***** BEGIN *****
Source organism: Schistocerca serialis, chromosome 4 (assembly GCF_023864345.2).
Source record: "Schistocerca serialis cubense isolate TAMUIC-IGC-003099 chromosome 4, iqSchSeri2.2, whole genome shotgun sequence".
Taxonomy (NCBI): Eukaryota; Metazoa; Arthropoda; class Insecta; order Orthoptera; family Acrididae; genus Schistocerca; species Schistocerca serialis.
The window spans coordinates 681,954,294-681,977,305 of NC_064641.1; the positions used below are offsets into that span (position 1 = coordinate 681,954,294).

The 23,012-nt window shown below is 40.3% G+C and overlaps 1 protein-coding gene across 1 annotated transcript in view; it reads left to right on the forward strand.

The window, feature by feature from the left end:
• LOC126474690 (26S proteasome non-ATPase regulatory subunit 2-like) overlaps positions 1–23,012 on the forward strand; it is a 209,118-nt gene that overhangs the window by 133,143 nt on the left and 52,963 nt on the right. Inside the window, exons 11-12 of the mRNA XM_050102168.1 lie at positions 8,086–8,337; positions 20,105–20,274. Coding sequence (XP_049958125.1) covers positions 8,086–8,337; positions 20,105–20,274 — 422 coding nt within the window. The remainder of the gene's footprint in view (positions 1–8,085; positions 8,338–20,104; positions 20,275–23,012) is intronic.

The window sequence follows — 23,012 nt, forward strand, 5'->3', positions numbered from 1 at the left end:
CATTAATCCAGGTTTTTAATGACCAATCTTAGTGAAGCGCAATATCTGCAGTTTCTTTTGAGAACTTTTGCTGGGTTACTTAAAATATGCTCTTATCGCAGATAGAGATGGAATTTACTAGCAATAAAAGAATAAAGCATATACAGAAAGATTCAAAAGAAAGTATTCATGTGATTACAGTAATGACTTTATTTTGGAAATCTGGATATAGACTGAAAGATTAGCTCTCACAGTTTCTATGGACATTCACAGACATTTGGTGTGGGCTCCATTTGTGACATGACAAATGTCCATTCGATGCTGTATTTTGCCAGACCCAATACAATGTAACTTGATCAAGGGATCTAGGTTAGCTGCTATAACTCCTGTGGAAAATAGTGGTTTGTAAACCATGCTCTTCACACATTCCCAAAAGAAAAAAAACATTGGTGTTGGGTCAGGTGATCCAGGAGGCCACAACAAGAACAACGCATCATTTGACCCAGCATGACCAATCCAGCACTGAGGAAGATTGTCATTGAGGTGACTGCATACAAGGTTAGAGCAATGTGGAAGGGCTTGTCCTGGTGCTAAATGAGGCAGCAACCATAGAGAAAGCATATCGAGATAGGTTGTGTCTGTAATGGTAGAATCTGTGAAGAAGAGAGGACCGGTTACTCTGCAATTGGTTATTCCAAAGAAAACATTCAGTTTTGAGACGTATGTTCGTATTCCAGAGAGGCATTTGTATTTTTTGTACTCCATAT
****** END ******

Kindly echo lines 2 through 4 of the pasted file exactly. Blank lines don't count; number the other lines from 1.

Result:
Source record: "Schistocerca serialis cubense isolate TAMUIC-IGC-003099 chromosome 4, iqSchSeri2.2, whole genome shotgun sequence".
Taxonomy (NCBI): Eukaryota; Metazoa; Arthropoda; class Insecta; order Orthoptera; family Acrididae; genus Schistocerca; species Schistocerca serialis.
The window spans coordinates 681,954,294-681,977,305 of NC_064641.1; the positions used below are offsets into that span (position 1 = coordinate 681,954,294).